In 2012 the mutual fund industry launched 628 new funds. This number wasn’t a record, it was simply in-line with average figures. Almost 500 funds were either liquidated or merged away into other funds. This pattern repeats year after year: new funds get launched, poorly performing funds disappear. In bad markets, the industry rushes to make funds disappear, with 869 funds closing in 2009 after a terrible bear market.
But this is only part of the story. Mutual fund companies have a method of “soft launching” funds, typically called “Incubator” funds. Here’s how it works:
1) A fund company files SEC registration for 10 new mutual funds. This allows them to later publish a verifiable track record,
2) Rather than opening the funds to public investment, funds are seeded with company capital, manager money and private offerings,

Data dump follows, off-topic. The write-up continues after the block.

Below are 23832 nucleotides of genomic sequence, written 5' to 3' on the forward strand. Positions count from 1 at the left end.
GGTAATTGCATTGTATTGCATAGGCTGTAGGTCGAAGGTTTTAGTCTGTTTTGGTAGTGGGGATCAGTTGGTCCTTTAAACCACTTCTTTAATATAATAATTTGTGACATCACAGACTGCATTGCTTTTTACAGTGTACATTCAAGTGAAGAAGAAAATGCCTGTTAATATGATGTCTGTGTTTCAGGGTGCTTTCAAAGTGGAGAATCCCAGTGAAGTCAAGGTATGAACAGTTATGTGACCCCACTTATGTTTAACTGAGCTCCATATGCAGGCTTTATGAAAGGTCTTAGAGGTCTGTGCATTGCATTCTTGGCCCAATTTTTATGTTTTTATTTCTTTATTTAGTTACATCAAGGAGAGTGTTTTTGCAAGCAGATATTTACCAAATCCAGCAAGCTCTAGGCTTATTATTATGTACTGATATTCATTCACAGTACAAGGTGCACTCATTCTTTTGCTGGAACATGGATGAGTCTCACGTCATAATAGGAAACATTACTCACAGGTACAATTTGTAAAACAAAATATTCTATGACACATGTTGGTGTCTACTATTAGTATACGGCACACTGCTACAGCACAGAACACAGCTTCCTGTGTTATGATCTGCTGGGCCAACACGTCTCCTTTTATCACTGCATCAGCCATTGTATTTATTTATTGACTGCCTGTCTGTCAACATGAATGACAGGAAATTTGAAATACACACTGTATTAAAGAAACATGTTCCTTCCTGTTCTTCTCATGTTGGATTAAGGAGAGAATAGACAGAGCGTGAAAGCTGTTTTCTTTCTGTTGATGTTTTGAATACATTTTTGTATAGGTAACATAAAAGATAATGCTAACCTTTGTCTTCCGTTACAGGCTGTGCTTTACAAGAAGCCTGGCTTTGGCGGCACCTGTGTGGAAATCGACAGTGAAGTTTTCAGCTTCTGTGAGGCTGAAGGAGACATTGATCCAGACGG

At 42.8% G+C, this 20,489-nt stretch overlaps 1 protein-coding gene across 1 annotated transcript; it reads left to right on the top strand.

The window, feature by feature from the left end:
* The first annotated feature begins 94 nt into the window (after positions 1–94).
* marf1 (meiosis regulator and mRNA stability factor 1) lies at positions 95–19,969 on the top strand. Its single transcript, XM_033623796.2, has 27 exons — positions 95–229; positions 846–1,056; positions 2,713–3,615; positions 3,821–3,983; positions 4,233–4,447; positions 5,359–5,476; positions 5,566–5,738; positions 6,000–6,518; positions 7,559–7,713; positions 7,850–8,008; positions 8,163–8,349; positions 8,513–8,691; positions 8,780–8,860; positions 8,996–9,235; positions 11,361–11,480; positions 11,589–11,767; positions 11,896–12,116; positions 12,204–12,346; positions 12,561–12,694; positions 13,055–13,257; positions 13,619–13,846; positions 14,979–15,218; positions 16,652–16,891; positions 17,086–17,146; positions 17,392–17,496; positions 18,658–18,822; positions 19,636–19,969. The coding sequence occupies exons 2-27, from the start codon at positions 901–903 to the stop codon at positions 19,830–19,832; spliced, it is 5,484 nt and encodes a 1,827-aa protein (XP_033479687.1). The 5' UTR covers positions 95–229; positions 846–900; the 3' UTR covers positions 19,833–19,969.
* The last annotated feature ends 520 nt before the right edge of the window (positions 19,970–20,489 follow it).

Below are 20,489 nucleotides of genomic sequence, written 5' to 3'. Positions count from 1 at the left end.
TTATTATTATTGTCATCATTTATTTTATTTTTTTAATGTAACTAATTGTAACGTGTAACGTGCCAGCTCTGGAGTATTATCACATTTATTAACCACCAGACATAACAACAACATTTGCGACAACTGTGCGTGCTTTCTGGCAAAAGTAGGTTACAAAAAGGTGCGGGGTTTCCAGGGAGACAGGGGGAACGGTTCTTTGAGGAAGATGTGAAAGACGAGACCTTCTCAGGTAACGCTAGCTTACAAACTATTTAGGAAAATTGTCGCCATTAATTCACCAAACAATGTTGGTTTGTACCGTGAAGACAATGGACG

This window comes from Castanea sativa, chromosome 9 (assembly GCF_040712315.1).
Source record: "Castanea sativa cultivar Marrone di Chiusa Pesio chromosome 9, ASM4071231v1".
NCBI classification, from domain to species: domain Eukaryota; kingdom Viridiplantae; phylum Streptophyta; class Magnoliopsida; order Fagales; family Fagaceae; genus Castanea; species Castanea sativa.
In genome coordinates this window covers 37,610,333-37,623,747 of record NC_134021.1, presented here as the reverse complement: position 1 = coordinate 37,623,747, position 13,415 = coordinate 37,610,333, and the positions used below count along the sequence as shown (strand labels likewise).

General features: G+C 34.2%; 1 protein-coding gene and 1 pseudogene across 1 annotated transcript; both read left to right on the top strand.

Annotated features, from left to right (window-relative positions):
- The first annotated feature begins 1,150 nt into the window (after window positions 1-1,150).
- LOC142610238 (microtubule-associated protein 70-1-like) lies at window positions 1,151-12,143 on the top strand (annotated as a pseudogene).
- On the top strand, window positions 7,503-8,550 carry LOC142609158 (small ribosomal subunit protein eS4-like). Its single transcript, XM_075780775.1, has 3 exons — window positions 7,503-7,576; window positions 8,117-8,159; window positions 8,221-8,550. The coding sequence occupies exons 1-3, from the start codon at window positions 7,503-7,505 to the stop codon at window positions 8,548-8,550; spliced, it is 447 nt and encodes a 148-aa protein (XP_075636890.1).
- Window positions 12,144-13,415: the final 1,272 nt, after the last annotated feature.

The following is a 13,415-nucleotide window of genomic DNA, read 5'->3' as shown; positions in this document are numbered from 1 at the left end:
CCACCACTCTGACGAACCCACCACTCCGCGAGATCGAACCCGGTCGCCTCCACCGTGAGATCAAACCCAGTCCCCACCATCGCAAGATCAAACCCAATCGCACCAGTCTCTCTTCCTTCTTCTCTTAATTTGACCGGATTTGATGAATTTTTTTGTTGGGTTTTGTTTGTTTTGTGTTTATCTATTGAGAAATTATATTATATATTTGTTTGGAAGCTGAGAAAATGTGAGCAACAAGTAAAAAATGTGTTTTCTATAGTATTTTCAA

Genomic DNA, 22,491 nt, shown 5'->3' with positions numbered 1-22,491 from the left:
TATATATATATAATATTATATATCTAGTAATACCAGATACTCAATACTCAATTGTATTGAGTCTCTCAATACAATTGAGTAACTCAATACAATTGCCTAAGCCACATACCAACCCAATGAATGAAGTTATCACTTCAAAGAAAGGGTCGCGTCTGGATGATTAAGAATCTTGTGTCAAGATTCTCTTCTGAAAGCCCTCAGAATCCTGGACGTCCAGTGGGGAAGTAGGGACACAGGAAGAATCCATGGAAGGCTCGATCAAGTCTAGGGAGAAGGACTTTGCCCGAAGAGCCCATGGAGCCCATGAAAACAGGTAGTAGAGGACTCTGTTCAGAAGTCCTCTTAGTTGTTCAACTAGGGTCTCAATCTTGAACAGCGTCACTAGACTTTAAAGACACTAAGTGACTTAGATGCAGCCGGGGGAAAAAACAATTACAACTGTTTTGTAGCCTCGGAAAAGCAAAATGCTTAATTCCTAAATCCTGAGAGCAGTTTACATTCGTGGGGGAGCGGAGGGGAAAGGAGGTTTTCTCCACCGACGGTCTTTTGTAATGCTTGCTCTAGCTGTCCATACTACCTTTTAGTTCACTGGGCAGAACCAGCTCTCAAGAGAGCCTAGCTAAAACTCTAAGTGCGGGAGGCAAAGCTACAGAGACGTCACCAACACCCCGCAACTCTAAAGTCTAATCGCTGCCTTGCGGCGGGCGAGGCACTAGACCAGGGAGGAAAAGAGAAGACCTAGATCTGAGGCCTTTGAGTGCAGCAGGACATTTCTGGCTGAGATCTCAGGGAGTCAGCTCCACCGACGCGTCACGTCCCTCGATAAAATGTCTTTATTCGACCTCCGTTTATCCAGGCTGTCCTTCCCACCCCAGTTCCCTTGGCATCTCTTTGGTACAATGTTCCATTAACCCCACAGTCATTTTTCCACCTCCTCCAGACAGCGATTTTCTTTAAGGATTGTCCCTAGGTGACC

3) After several years, one or two of these ten funds has beaten its index by sure luck. This “winning” fund is now touted to the public as a wonderful new option for their portfolios.
4) The super-majority “losing” funds are quietly liquidated or merged away, and the track records with them.
5) The fund company now appears to only launch great funds!
Of course, if this were true, these same fund companies wouldn’t need to close/liquidate/merge away 500 mutual funds every year. Even more, it is easy to “jiuce up” these small incubator funds with thinly traded small cap stocks and IPOs and take a big gamble. If the fund loses the gamble, it disappears. If it wins, great! Now it can go public and attract millions of investor dollars.
This is worse than survivorship bias, this is paying thirty guys in Atlantic City to bet on black five times in a row, then holding up the two guys who won every time as the best roulette players in town while quietly pushing the other 28 out the back door.